Crossing the Lines That Divide Us
IF anything can be relied upon to send a shiver down my spine, it is a douane or "customs" sign. Borders fascinate me. I'm talking, not of vague borders seen from the sky, but of borders real and consequential as on the ground. Here they seem to have absolute power. This side you are in one country, that side in another. Here you may behave in a certain manner, there the same behavior could put you in prison, even get you shot. Everything changes at the border: money, language, law, even your status. Tom orrow it might be different. That's part of their excitement.Skip to next paragraph
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During an overland trip from Scotland to Egypt a few years ago, my son and I crossed 19 borders. Our passports bear the stamps but it is in our minds that the details are imprinted.
An early border was that between West and East Germany. It was January and eerily quiet as we joined the thin line of vehicles creeping toward the check point. Barbed wire fences, tank traps, beds of spikes, guards, and submachine guns warned us that this border was for real. Menace was all around, but that was expected; what was worse to cope with was the invisible border that we knew lay somewhere on the stretch of concrete road ahead of us, the ideological divide where accustomed freedoms would be wit hdrawn - where political debate became a crime, the Bible became subversive literature, and, most significant of all, we became aliens.
We couldn't see it, but we felt it, and it was sinister. We tried to stay astride the high of danger, but the cold fog of oppression that accompanied our entry into East Germany pulled us down. Everything conspired to depress. The potholed roads, the featureless blocks of flats, the bowed figures we passed on the sidewalks, hunched to protect their anonymity. Even the plumes of smoke drifting from the factory chimneys had an air of apathy.
The Eastern bloc countries were all the same. Their borders were borders of constraint within whose bounds a well-intentioned system had proved unworkable, corruption had festered, and tyranny and fear alone kept the lid on disaster. We soon felt as threatened as the next man, and our hands went frequently to check the whereabouts of our passports for they alone could open the door that led back to freedom.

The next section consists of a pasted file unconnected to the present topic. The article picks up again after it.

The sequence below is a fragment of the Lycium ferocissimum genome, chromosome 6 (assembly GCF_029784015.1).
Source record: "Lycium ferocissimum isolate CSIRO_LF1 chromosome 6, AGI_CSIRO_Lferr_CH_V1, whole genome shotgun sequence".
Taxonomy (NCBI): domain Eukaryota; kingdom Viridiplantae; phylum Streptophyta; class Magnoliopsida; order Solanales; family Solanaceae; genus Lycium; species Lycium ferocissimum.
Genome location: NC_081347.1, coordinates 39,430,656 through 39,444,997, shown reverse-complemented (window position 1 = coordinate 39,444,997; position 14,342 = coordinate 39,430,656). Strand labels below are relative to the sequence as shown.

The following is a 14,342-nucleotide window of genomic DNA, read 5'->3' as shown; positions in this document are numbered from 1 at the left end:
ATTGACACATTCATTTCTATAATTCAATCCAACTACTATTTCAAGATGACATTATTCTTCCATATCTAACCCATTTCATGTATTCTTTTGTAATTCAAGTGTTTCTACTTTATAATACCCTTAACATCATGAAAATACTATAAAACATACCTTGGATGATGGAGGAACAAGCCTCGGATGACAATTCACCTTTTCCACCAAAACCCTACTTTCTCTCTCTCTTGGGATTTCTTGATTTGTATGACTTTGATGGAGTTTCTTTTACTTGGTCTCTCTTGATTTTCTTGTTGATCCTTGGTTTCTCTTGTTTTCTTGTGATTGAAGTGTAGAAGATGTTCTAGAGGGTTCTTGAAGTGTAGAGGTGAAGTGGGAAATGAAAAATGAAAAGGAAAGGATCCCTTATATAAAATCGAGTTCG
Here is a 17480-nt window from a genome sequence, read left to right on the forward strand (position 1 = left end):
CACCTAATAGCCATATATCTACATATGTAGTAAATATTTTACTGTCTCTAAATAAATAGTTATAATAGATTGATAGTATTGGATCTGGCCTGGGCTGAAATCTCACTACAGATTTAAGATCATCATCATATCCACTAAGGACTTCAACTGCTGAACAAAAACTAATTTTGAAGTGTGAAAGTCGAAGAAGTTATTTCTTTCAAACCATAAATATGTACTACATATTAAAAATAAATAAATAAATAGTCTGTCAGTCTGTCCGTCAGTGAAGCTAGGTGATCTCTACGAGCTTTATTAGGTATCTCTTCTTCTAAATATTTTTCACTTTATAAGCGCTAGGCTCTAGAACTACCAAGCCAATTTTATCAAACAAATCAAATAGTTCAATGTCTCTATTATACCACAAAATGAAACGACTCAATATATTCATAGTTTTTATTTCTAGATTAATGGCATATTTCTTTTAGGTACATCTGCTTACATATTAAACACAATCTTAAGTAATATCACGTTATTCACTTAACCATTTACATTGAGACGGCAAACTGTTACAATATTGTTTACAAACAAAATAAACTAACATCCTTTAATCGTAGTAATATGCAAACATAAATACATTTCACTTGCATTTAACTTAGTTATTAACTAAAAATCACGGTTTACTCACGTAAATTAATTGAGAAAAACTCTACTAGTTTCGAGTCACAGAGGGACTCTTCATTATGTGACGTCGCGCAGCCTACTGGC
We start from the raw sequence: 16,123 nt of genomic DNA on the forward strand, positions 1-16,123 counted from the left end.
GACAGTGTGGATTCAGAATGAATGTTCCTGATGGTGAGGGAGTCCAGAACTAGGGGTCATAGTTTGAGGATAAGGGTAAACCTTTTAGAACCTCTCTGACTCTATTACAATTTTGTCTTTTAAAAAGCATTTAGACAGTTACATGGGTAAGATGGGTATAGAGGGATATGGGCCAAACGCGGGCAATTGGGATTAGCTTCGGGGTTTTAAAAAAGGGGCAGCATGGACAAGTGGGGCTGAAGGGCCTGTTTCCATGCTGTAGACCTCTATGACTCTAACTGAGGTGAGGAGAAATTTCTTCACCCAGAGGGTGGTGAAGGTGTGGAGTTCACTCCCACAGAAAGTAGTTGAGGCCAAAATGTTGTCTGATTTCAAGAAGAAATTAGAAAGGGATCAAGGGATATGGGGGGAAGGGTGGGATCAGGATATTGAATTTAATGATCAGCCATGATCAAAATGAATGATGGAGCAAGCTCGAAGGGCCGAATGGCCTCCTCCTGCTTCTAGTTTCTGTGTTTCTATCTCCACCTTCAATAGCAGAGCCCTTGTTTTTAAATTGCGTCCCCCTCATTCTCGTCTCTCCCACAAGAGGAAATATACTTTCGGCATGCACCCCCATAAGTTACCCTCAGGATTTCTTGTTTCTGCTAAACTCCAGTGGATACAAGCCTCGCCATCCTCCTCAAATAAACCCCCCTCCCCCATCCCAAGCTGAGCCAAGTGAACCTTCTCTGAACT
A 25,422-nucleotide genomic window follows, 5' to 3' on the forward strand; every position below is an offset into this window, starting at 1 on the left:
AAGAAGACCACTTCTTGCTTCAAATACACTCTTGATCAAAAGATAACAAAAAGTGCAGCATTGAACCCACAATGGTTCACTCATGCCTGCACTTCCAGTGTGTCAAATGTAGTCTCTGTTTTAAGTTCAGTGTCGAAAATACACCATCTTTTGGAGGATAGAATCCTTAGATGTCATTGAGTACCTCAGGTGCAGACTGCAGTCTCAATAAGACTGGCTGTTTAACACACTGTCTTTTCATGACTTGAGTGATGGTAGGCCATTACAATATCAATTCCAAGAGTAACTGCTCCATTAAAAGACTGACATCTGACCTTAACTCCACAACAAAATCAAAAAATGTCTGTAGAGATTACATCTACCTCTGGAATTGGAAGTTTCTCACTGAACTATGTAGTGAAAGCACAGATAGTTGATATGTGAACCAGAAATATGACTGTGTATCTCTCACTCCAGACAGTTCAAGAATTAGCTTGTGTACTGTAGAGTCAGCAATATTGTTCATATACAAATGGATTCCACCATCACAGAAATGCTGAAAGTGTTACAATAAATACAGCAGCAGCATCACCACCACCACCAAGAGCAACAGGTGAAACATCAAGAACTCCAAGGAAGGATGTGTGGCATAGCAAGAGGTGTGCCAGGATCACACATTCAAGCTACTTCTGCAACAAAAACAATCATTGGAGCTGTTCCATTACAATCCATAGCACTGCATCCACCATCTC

In sharp contrast, the bustling border crossing at Edirne, Turkey, had no threatening overtones. Here the transit route that links Sofia to Istanbul moves from the repressive atmosphere of Bulgaria into the once free-trading country of Turkey. Migrant workers returning from Germany in vans loaded with transistor radios, plastic bowls, toasters, and other consumer goods that shouted their Western origins, queued excitedly at border gates and argued and gestured their way through the processing formalities .
WE were channeled separately; the British, it seemed, deserved respect. Perhaps it was because our two countries had both, in the distant past, possessed extensive empires. Or was it that our hair was short?
Syria was different again. If East Germany was the border of oppression, and Turkey the border of friendliness, then Syria was the border of enmity. Media propaganda proclaimed America an ally of Israel, and British citizens were accorded the same hostility as those from the United States. Suddenly we were aliens again.
But not aliens as we were in the communist countries, where we had been treated with careful correctness founded on the knowledge that both our governments were war-ready and any provocation might trigger action. Here we were aliens in a place so top-heavy with power that we could be pricked and insulted with impunity.
And we were. Our passports were taken from us by a noisy army officer and we were put to the end of a queue of djellaba-clad workers and made to wait while the border officials ate their lunch and followed it with an extended siesta. Our car was searched by a man who seemed to have a dubious intent. He made a great play of discovering a "secret" compartment under the floor in which he found, to his disappointment, only a set of snow chains and a box of toilet paper.
But it wasn't just being British that aroused their ire. It was our perceived affluence. Our small car had looked modest enough against the big black Mercedes and sleek BMWs that coasted down the strasses of Vienna and Amsterdam, but beside a bare-footed peasant farmer on an emaciated donkey, a 1400cc Citroen became ostentatious in the extreme. We were not only aliens, we were also indecently wealthy. And we carried toilet paper.